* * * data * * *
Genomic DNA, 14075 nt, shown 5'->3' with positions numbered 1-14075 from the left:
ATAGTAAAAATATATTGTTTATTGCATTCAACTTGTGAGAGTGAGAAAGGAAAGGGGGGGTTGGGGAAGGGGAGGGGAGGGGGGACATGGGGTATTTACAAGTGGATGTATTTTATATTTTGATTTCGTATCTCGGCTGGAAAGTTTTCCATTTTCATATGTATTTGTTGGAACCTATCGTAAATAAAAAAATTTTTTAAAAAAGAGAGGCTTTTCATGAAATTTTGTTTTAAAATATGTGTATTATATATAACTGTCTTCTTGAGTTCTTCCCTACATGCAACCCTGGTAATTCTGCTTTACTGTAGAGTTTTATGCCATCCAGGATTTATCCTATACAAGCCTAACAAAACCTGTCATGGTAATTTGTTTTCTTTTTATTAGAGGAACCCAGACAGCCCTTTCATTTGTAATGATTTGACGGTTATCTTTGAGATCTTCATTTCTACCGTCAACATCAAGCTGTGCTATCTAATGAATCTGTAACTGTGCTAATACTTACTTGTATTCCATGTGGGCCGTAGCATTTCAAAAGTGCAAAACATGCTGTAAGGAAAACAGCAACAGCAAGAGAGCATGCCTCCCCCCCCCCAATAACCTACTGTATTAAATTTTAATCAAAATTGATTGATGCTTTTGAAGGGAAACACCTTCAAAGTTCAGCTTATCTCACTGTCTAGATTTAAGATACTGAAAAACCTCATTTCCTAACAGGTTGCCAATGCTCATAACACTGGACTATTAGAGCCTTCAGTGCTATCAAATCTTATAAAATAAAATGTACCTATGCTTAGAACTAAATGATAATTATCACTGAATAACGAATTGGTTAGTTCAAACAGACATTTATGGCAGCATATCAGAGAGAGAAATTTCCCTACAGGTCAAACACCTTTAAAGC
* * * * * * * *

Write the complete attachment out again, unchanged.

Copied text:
Genomic DNA, 14075 nt, shown 5'->3' with positions numbered 1-14075 from the left:
ATAGTAAAAATATATTGTTTATTGCATTCAACTTGTGAGAGTGAGAAAGGAAAGGGGGGGTTGGGGAAGGGGAGGGGAGGGGGGACATGGGGTATTTACAAGTGGATGTATTTTATATTTTGATTTCGTATCTCGGCTGGAAAGTTTTCCATTTTCATATGTATTTGTTGGAACCTATCGTAAATAAAAAAATTTTTTAAAAAAGAGAGGCTTTTCATGAAATTTTGTTTTAAAATATGTGTATTATATATAACTGTCTTCTTGAGTTCTTCCCTACATGCAACCCTGGTAATTCTGCTTTACTGTAGAGTTTTATGCCATCCAGGATTTATCCTATACAAGCCTAACAAAACCTGTCATGGTAATTTGTTTTCTTTTTATTAGAGGAACCCAGACAGCCCTTTCATTTGTAATGATTTGACGGTTATCTTTGAGATCTTCATTTCTACCGTCAACATCAAGCTGTGCTATCTAATGAATCTGTAACTGTGCTAATACTTACTTGTATTCCATGTGGGCCGTAGCATTTCAAAAGTGCAAAACATGCTGTAAGGAAAACAGCAACAGCAAGAGAGCATGCCTCCCCCCCCCCAATAACCTACTGTATTAAATTTTAATCAAAATTGATTGATGCTTTTGAAGGGAAACACCTTCAAAGTTCAGCTTATCTCACTGTCTAGATTTAAGATACTGAAAAACCTCATTTCCTAACAGGTTGCCAATGCTCATAACACTGGACTATTAGAGCCTTCAGTGCTATCAAATCTTATAAAATAAAATGTACCTATGCTTAGAACTAAATGATAATTATCACTGAATAACGAATTGGTTAGTTCAAACAGACATTTATGGCAGCATATCAGAGAGAGAAATTTCCCTACAGGTCAAACACCTTTAAAGC